The Vegan Mythbusting series uses science to debunk propaganda against veganism.
A long time ago in a cave far, far away, Urt the Prehistoric was dealing with all sorts of predicaments. For one, he had lice in his beard and razor blades had not been invented yet. He had accidentally clubbed his face while trying to kill … of all things, a pesky housefly, even though he didn’t live in a house. His shoes were made from the same stuff as his shirt. But most of all, his biggest problem was food. Thankfully, Urt had a bigger brain that gave him lots of new ideas. So he chipped off some flint to make a blade, used that to trim his hair, then tied it to a pole to make a spear and set off in search a woolly mammoth. He then dragged the carcass back to his cave, and feasted with Mrs. Urt, Urt Jr., Urt Jr. and Urt Jr., and the little lice ate what was left. The End.
Movies and popular culture portray prehistoric people as little more than hairy-faced gruff-looking men who hunted with crude spears and lived in caves. In reality, archaeology is a notoriously complex science because human beings are notoriously sophisticated, and are difficult to study after they’re dead. The sciences of paleontology and archaeology are the setting for bitter debates and legendary feuds between scientists – primarily because it’s so hard to understand how human or non-human animal behaved. I mean, until recently, we didn’t even know that dinosaurs had feathers. And you’ve probably looked at all that classical art and thought that ancient Greeks and Romans had a thing for white marble sculptures. You could look at a rock and know how old it is, what terrain it was in, and even what the atmosphere was like back then. But unlike rocks, living animals have complex emotions, cultures and patterns of behavior that cannot be seen in fossilized bones or cave paintings. And human evolution – that place where archeology and paleontology meet – is the setting for some of our biggest gaps in understanding. That’s why, a lot of times, we have to rely on intelligent guesses and vivid imagination to piece together a picture of prehistoric people.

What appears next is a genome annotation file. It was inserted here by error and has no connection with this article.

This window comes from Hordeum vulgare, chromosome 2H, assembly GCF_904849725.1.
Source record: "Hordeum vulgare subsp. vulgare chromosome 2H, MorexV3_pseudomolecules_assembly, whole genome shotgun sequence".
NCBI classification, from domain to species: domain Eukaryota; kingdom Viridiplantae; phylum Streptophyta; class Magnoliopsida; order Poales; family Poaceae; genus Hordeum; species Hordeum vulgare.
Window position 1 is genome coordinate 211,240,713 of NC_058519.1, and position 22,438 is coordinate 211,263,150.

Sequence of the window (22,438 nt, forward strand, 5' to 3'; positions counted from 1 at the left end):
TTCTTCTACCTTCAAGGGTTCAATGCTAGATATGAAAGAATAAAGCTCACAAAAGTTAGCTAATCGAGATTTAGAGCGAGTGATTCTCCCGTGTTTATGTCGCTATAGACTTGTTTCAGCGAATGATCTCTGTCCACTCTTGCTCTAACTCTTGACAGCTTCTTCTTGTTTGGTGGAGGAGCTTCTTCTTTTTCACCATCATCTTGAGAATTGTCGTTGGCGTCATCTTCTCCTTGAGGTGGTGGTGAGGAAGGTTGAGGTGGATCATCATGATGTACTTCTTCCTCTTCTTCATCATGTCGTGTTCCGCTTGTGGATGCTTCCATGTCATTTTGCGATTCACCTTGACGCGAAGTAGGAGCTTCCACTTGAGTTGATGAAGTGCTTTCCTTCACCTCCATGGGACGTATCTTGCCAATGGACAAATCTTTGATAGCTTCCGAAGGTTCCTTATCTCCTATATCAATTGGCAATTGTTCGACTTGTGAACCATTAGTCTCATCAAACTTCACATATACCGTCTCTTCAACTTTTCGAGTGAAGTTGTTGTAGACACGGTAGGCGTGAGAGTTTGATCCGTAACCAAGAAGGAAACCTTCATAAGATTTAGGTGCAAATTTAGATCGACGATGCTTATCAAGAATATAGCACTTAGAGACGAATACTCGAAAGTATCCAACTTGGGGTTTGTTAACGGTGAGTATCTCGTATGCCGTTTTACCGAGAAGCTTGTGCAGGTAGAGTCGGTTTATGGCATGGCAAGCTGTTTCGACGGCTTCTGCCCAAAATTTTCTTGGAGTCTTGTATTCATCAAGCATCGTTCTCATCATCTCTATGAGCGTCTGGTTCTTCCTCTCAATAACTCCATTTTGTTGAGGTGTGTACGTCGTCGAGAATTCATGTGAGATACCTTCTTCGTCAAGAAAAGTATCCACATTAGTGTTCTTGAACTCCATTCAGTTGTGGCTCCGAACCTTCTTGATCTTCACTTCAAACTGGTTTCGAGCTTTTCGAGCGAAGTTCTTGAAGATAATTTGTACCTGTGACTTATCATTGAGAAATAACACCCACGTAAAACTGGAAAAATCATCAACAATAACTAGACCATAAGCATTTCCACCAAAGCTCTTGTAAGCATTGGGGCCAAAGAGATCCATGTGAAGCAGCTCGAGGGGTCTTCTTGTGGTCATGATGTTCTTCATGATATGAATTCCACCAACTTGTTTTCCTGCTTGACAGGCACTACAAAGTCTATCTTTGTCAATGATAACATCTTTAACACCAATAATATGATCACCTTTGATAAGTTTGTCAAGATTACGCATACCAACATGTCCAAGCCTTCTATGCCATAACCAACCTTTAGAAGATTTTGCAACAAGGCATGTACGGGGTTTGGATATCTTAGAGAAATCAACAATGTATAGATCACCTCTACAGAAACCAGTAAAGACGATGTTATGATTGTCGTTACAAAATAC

Okay, so let’s start with what we do know. Among the earliest hominids known to consume meat was Australopithecus. Australopithecus had evolved at a time when forests in east Africa were giving way to grasslands, which had something to do with the fact that they could walk comfortably on two legs. So it’s ironical that the recognition of walking erect goes to another ape who came nearly 2 million years later – the hilariously-named Homo Erectus. H.E. is usually thought of as our ancestor, but scientists aren’t really sure if it was. H.E. likely originated in East Africa, and maybe in Eurasia, but the important point is that between 2 to 1 million years ago, they were calling all of East Africa, the Balkans, India, China, Vietnam and Indonesia as their home. Isn’t that something?